« PredošláPokračovať »
ed. “By greatness," says Mr. addison, " I do not only mean the bulk of any single object, but the largeness of a whole view." Here the situation of the adverb only renders it a limitation of the following word, mean. “ I do not only mean.”—The question may then be asked, What does he more than mean? Had it been placed after bulk, still it would have been improperly situated; for it might then be asked, What is meant besides the bulk? Is it the colour, or any other property? Its proper place is certainly after the word object : “By greatness I do not mean the bulk of any single object only;" for then when it is asked, What does he mean more than the bulk of a single object? the answer comes out precisely as the author intends, "the largeness of a whole view." “ Theism,” says Lord Shaftesbury, “can only be opposed to polytheism, or atheism.” It may be asked then, Is theism capable of nothing else, except being opposed to polytheism or atheism ? This is what the words literally mean, through the improper collocation of only. He ought to have said, “ Theism can be opposed only to polytheism, or atheism." This kind of inaccuracies may have no material inconvenience in conversation, because the tone and emphasis used in pronouncing them generally serve to show their reference, and to make the meaning perspicuous : but in writing, where a person speaks to the eye, and not to the ear, he ought to be more accurate ; and should so connect those adverbs with the words which they qualify, that his meaning cannot be mistaken on the first inspection.
When a circumstance is interposed in the middle of a sentence, it sometimes requires art to place it in such a manner as to divest it of all ambiguity. For instance, “ Are these designs,” says Lord Bolingbroke, Dissert. on Parties, Ded. “ which any man, who is born a Briton, in any circumstances, in any situation, ought to be ashamed or afraid to avow ?” Here we are in doubt, whether the words, "in any circunstances, in any situation,” are connected with "a man born a Briton, in any circumstances or situation," or with that man's “avowing his designs, in any circumstances, or situation, into which he may be brought.” If the latter, as seems most likely, was intended to be the meaning, the arrangement ought to have been in this form : “ Are these designs, which any man who is born a Briton ought to be ashamed or afraid, in any circumstanses, in any situation, to avow ?”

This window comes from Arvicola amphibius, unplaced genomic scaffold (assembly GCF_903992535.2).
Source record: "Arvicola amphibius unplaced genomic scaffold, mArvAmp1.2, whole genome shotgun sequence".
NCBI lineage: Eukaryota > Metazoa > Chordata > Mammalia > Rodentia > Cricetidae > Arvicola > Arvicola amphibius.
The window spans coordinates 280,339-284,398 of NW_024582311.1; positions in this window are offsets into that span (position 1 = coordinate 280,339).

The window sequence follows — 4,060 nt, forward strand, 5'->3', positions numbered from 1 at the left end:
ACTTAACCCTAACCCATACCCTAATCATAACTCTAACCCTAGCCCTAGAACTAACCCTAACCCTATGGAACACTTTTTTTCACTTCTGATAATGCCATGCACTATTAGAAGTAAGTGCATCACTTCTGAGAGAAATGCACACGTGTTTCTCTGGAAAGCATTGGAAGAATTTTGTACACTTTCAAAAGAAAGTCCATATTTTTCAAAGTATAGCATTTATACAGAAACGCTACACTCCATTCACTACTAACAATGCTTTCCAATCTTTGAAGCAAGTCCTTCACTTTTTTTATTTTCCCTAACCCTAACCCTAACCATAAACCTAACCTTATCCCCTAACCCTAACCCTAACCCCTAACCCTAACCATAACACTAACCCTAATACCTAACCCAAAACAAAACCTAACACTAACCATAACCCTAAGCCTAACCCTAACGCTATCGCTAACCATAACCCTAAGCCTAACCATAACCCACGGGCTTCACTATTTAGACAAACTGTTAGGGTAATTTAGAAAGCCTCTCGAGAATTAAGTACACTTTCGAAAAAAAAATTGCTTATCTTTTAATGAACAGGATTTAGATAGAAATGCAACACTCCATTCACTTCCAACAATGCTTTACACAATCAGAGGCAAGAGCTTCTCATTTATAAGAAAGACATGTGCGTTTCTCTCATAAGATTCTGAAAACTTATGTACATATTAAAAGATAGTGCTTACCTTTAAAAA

Still more attentive care is requisite to the proper disposition of the relative pronouns, who, which, what, whose ; and of all those particles which express the connexion of the parts of speech with one another. Since all reasoning depends upon this connexion, we cannot be too accurate with regard to it. A trifling errour may obscure the meaning of the whole sentence; and even where the meaning is apparent, yet where these relative particles are misplaced, we always find something awkward and disjointed in the structure of the period. The following passage in Bishop Sherlock's Sermons (vol. 2, serm. 15) will exemplify these observations: “It is folly to pretend to arm ourselves against the accidents of life, by heaping up treasures, which nothing can protect us against, but the good providence of our Heavenly Father.” Which always refers grammatically to the immediately preceding substantive, which here is, “ treasures,” and this would convert the whole period into nonsense. The sentence should have been thus constructed : “ It is folly to pretend, by heaping up treasures, to arm ourselves against the accidents of life, which nothing can protect us against but the good providence of our Heavenly Father.”
We now proceed to the second quality of a well-arranged sentence, which we termed its unity. This is an indispensable property. The very nature of a sentence implies one proposition to be expressed. It may consist, indeed, of parts; but these parts must be so intimately knit together, as to make the impression upon the mind of one object, not of many.